Sherayko became an incredible resource for Porro. “Joe would send his people out to my house,” Sherayko says. “I said, ‘Joe, come out. Go through my books, go through my stuff. Look at that.’ And then he designed everything. He designed all the outfits, but I had the people make stuff for him. He would buy the material, and they would make it.”
The first staff meeting between the director, writer and department heads set the tone and direction that Jarre wanted to take.
“[Kevin] said, ‘Peter, bring in the Buckaroos, let me see what these guys look like. I haven’t seen anything yet,’” Sherayko says. “Well, I put them in alphabetical order, and the first guy—there’s a famous photo of a guy from the Hash Knife cowboy outfit in northern Arizona in 1880. What [that first guy] did was re-create that guy’s outfit, and he modeled the picture in the same way that the original photo was done. He did it in sepia. So, I gave him the picture.
“Well, Kevin looked at the first picture and said, ‘That is an 1880s Arizona cowboy. That’s what I want the red-sash gang to look like! This is it. Joe, take a look at this picture.’ Joe looked at the picture and said, ‘Okay, fine,’ and then he looked at the pictures of the other guys I brought in.
“When the meeting was over, [Porro] came up to me and said, ‘What book did you get this picture out of?’ I said, ‘Joe, that’s not a picture from a book, that’s one of my Buckaroos I’m bringing in.’ He stopped, his jaw open, and he said, ‘Oh, my God. I can’t have the extras looking better than the principals.’ And I said, ‘We can help you.’”
A variety of suppliers fulfilled Porro’s requirements: Island Girl Clothes, using material supplied by Porro, manufactured roughly 300 shirts. Island Girl was the nickname of Lanier Clark, the wife of Logan, one of the Buckaroos. Stetson Hat Company provided 100 hats for the film.
“We gave [Stetson] an original of the period,” Porro says. “They copied it, they did the block, we did it in different colors. Just made a slew of them and then by shaping them and having different bands…each one [was given] a little bit of character.”
The Montana Boot Company supplied 20 pairs of stovepipe and Coffeyville boots, while R. Gang made a majority of the gun belts. The Tucson Opera Company made all the women’s costumes, including Dana Delany’s. Most of the men’s suits were made by a Korean Hollywood tailor, Mr. Oh.
Kurt Russell’s long coat was based on an authentic coat. “That coat exists, absolutely,” Porro says. “No one ever used it in a movie before. It was probably a little more full[er], and I might have thinned it out for him. That coat is in one of my tailor books, those giant tailor books with swatches from the 1870s. I have two tailor books from that period.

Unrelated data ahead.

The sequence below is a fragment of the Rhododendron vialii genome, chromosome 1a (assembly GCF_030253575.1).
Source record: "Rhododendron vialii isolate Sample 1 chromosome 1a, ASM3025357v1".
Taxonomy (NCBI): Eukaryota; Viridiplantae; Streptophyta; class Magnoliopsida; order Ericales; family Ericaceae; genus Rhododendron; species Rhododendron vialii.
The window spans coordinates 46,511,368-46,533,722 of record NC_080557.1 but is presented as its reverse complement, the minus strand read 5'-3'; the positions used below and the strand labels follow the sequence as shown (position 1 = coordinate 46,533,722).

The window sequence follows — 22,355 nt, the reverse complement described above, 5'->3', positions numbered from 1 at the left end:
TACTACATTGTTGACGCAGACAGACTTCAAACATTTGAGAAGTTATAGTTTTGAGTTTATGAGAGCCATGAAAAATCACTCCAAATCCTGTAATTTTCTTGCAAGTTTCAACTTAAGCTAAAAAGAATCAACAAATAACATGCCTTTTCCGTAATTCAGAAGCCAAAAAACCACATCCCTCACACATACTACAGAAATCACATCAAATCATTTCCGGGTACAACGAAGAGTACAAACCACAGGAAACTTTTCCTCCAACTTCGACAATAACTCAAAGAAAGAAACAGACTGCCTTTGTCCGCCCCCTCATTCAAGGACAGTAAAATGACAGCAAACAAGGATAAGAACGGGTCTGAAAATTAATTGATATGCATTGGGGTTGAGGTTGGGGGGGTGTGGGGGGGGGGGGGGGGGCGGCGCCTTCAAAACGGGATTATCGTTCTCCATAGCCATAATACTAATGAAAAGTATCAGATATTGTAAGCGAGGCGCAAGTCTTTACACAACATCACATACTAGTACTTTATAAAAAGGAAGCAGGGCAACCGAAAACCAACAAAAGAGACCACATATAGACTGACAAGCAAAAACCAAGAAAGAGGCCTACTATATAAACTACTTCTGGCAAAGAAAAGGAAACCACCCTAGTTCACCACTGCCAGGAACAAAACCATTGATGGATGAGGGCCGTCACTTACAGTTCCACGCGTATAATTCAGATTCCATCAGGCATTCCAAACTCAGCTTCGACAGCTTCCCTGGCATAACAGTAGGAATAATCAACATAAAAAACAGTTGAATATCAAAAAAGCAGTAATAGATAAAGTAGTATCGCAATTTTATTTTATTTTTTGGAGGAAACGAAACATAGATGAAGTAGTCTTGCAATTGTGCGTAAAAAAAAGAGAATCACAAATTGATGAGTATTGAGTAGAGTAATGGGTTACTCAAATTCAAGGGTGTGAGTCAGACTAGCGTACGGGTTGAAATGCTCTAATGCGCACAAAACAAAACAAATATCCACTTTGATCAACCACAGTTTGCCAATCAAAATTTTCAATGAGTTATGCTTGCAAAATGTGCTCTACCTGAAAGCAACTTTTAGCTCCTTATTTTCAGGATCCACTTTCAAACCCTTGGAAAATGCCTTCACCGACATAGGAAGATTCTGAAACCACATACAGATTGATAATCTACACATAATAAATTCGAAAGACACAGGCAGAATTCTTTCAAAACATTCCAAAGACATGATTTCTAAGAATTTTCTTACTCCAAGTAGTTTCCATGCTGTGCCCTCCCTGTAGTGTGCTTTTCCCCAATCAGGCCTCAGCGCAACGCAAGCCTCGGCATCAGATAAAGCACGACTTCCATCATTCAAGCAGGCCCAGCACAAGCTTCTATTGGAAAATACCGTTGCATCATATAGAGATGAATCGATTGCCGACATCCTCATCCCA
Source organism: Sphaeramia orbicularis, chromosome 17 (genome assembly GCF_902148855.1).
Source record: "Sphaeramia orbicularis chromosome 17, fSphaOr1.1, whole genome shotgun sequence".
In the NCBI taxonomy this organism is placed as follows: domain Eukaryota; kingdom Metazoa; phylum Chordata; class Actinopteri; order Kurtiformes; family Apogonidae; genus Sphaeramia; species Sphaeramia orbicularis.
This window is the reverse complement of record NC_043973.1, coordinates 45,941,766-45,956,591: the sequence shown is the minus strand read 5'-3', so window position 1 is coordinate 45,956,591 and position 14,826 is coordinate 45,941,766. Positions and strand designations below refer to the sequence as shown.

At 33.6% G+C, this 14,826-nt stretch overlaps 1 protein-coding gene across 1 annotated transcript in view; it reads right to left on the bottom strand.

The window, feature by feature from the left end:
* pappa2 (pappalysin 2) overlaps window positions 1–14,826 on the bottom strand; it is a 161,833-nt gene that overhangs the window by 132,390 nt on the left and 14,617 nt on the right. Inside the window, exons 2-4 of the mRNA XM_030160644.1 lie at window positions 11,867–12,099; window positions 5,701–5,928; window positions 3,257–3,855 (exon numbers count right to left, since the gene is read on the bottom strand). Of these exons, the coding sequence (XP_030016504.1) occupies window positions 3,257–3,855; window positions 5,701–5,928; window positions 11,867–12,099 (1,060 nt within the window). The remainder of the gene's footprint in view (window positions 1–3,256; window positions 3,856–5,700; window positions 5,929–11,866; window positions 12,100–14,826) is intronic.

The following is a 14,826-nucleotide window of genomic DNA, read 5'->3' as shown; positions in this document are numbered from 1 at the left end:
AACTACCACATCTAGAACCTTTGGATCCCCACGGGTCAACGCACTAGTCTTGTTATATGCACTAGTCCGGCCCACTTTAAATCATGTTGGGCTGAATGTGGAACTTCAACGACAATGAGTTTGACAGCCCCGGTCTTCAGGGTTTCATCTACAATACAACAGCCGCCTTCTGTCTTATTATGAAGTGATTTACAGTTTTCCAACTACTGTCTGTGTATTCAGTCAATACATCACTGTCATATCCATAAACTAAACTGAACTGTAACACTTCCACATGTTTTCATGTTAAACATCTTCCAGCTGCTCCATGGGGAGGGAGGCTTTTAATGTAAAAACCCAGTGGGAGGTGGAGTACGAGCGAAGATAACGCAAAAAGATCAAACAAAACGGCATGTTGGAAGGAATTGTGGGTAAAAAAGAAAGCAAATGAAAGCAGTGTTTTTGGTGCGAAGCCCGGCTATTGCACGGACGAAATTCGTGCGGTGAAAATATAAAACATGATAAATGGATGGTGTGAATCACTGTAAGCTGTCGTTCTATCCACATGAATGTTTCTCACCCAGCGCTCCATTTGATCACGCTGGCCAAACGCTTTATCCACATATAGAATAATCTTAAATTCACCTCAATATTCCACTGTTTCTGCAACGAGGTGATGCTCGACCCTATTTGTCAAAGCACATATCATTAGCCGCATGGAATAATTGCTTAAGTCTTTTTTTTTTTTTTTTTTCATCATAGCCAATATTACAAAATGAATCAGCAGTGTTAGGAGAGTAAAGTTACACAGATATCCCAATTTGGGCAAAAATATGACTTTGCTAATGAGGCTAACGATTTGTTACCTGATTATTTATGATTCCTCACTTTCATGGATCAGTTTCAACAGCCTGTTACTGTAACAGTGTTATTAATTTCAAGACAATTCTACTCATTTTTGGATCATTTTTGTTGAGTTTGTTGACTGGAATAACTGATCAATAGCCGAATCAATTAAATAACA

“You would go into a tailor shop, and they would have a book, and they would have pictures of the style. Then they would have fabrics, wools and stuff that you could pick from. That coat was in a tailor book of the period, and we had it copied.”
Today, Porro isn’t entirely satisfied with his results, saying, “It’s not 100-percent period, when I look at it now. My eye has changed. I look at it now…there was too much padding in the shoulders. That was my tailor. Another part of that was the help of the actor’s shape. Today, I would have had no shoulders pads at all. It would have been all much softer. But that’s really the only thing, otherwise the clothes were pretty accurate. I used a lot of clothing of the period, original pieces and had them copied. The only thing that bothers me now to look at it is the shoulders didn’t fit quite right.”
Although some claimed that Jarre added the red sashes as “gang colors” or to merely identify the outlaws, Porro says the sashes were period-correct. Period pants normally didn’t contain belt loops, and braces, galluses and suspenders always got in the way, so sashes often were used as belts on high-waisted trousers. They also protected fabric from gun oil.
“I don’t know where it’s written, but somewhere historically it says that they wore this red sash,” Porro says. “We had to make those. I had those made at the Opera company.”
Of course, Jarre could have been inspired to use red sashes because of his hero, “Wild Bill” Hickok. Jeff Morey says that Jarre got the idea from Tombstone resident John Pleasant Gray, as quoted by Paula Mitchell Marks, in And Die in the West: “Gray remembered [Billy] Leonard as ‘a man much above his fellow rustlers in intellect and education.’ Leonard performed a service for [Gray]…and received in payment a copy of a book chronicling the life of Wild Bill Hickok. The delighted Leonard gathered his fellow rustlers around ‘and then spent the rest of the day reading to them,’ with the result that Hickok was ‘the hero, henceforth, of the rustlers.’”
As Hickok wore a sash, so should the rustlers.
Porro designed all the outfits worn by the female lead, Dana Delaney, but even the rentals from England worn by some of the Tombstone wives passed muster.
“They were good, they were quite accurate,” Porro says. “They were just so much better quality than the few that were left in America.”
Porro, though, couldn’t manufacture everything. Old Tucson Studios in Tucson, Arizona, came to the rescue and met the designer’s requirements, providing moccasins, concho and beaded belts with knife holders, a vintage Prince Albert frock coat, vests, pants, robes and skirts, corsets, handbags, pinafores, long johns, socks, shirts, boots and sombreros.
If Old Tucson Studio had it, Porro rented it out, for anywhere from $1.00 to $5.00 each per day.
Film history buff John Farkis lives in Brighton, Michigan. He is the author of Not Thinkin’…Just Rememberin’: The Making of John Wayne’s The Alamo and Alamo Village: How a Texas Cattleman Brought Hollywood to the Old West. His next book, due out in Winter of 2018, will cover the making of Tombstone, just in time for the 25th anniversary.